Funeral Mass of Lucy Chia Klemm
Readings: Romans 6:3-9; Psalm 22; Matthew 5:1-12
Picture: cc John C Bullas
Sisters and brothers, what would you say about someone who was involved in a serious car accident, but somehow managed to escape without a scratch? Or suffered only minor injuries. Perhaps the car was a total wreck. But the person survived. There’s a phrase that we use for such people, right? We say that they cheated death. Death reached out to grab them. But they managed to slip through its clutches and to go free. And this is something to celebrate. For even though the car might was lost. A life was saved.
Cheating death. This is also what we believe happens when Christians die. Our faith helps us to cheat death. To escape its terrifying clutches. And to go free. But what does this mean? And how does it happen? This is what our Mass readings help us to understand.
But first, we need to recognise something about death that we often tend to forget. Or to ignore. It has to do with when and how death happens. I’m not sure. But I think many of us see death as something that begins to happen only at the end of our life. Or only when we may fall critically ill. That’s when we start to think of dying. But isn’t it true that death is really a process that begins already from the time of our birth? Or even from conception? Right from our mother’s womb, we are already setting out on a journey that will end in our death. A one-way trip from which there is no return. Death begins right at the start of life. Whether we choose to recognise it or not, each one of us here is already dying.
For some of us, the destination of this journey will look like a terrible car accident. Nothing more than a dead-end. A total loss. Of all that we cherish and hold dear. All that we have spent our lives building and accumulating. But that’s not the only possibility. For others, death will be more like a new beginning. An open doorway. Leading to a fuller, freer, more joyful existence. For even though their bodies may be wrecked. The lives of such people will be saved. They will somehow manage to cheat death. How do they do it? What is it that helps them to escape the car-wreck? And to live a fuller life? This is the question that our Mass readings are helping us to answer today.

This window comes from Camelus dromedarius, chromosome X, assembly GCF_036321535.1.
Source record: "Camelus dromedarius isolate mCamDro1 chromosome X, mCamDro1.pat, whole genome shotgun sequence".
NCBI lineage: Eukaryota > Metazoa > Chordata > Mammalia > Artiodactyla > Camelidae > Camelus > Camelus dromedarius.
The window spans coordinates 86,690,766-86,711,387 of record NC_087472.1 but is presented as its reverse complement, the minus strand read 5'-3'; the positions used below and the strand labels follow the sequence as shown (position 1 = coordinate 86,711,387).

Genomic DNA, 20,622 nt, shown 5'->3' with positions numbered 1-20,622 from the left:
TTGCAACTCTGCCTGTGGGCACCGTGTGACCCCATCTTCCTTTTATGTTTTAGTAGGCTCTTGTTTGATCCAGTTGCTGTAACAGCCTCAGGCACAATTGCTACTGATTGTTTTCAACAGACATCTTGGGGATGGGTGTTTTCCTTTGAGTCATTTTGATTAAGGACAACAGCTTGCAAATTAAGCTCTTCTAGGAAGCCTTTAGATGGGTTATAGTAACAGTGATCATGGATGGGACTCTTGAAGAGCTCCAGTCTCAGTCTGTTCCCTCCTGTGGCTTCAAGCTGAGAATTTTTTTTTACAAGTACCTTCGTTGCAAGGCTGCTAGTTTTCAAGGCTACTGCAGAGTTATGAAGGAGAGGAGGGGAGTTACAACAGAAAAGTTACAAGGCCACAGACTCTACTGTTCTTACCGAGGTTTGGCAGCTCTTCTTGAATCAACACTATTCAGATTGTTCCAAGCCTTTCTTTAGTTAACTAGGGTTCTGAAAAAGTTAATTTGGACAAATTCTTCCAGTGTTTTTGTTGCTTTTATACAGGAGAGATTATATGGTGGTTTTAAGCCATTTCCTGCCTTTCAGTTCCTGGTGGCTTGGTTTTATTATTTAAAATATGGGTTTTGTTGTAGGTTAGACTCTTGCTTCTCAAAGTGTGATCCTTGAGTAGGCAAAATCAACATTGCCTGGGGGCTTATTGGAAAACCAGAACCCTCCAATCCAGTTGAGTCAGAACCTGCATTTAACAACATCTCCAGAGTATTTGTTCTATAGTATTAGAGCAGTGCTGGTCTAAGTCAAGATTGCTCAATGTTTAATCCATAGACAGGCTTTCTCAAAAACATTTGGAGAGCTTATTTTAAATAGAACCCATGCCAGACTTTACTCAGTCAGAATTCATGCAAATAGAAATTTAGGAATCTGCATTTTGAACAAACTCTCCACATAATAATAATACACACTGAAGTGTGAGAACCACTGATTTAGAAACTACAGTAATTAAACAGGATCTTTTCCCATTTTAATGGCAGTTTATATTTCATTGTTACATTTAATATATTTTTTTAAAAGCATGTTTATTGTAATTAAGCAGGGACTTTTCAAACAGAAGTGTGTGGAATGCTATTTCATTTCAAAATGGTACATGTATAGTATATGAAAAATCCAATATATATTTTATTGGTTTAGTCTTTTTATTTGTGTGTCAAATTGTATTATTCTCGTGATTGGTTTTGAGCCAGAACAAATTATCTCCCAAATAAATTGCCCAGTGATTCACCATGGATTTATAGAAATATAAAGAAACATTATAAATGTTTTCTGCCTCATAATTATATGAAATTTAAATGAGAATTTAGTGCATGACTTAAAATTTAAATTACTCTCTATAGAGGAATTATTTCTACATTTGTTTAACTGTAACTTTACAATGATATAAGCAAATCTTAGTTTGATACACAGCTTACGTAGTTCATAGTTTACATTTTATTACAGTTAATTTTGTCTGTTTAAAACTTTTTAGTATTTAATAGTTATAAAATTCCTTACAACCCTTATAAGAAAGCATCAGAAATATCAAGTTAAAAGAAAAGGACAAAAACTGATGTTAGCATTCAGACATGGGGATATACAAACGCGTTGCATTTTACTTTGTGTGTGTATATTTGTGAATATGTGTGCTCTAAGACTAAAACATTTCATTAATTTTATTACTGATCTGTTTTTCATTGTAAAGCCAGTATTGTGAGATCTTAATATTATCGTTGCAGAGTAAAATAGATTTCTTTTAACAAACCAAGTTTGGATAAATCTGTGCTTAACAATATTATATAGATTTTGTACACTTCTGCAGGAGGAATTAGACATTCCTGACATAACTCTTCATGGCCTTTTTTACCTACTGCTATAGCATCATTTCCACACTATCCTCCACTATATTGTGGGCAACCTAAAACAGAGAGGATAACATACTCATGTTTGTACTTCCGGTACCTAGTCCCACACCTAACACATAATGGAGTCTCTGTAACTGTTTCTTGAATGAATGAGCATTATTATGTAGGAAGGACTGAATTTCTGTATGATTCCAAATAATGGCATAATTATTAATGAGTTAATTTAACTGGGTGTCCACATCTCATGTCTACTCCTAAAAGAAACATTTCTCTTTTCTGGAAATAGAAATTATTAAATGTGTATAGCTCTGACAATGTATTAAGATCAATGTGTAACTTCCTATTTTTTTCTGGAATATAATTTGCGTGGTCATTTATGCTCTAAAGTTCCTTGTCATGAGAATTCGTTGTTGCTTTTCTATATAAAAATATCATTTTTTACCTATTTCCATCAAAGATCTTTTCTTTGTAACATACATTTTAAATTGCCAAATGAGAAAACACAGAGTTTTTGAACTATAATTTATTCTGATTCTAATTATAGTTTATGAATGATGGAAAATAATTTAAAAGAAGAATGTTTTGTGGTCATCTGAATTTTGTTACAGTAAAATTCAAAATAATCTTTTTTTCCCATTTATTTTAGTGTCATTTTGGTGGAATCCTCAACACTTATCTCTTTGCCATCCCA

The first reading does this by reminding us of what we believe happens at baptism. We’re told that when we were baptised in Christ Jesus we were baptised in his death… so that as Christ was raised from the dead by the Father’s glory, we too might live a new life. We Christians see baptism not just as an empty ritual that happens once in a Christian’s life. Rather, it is an expression of the Christian’s commitment to living in the same way that Jesus lived. The Way of the Cross. The Way of laying down one’s life in loving self-sacrifice. For God and for neighbour. The Way of constantly dying to selfish desires. So as to live for the good of others.
Isn’t this also the message that we find in the gospel? Isn’t this what the Beatitudes are all about? What does it mean to be poor in spirit? If not to die to our need to be self-sufficient? To let go of the desire to not have to depend on anyone else. And yet, it is when we die in this way. When we humbly acknowledge our need for God. That we inherit the kingdom of heaven. What does it mean to be gentle? If not to die to our need to be in complete control our own destiny? To let go of our desire to dominate and manipulate others for our own benefit? And yet, it is when we die in this way that we are given the earth for our heritage…
This is what we Christians believe. That, by our baptism, we are given the power to transform death. To change it. From a fearful termination, a terrifying car-wreck. To an entrance into the fullness of life and love. Which is why a Christian funeral is never an occasion only for mourning and grief. Yes, we do, of course, feel sad because the one we love has left us. But we also celebrate, because we believe that our dearly departed leaves us for a better place. A place where we ourselves are headed. A place where we can one day be reunited.
And this is true especially as we gather to celebrate this funeral Mass for our beloved sister, Lucy. Who lived to a ripe old age of 91. In faith, we believe that, throughout these 91 years, Lucy has been in fact been dying. Not just physically. But also spiritually. Dying to sin and selfishness. So that she might live in love for God and for others. And I’m sure that those of us who knew her will be able to recall experiences of Lucy’s dying and rising. Very likely we ourselves have benefitted from her self-denial. And this remembering gives us confidence. Confidence that, even as Lucy departs this earth, she yet remains firmly in the gentle embrace of God.
But that’s not all, my dear friends. The rebirth that we gather here to celebrate is not just Lucy’s. It is also our own. For what a tragedy it would be for us if, having celebrated Lucy’s entry into new life, we ourselves should fail to make it to the same destination. No. Today, we gather not just to celebrate Lucy. But also to commit ourselves to continue walking the same Way that she walked. To continue dying to sin and selfishness. So that we might rise to new life in God.
For the same gift that Lucy enjoys is offered also to us. The gift of escape from the clutches of death. So as to rejoice in the embrace of God.
My dear friends, as we bid farewell to Lucy, what must we ourselves do to continue cheating death today?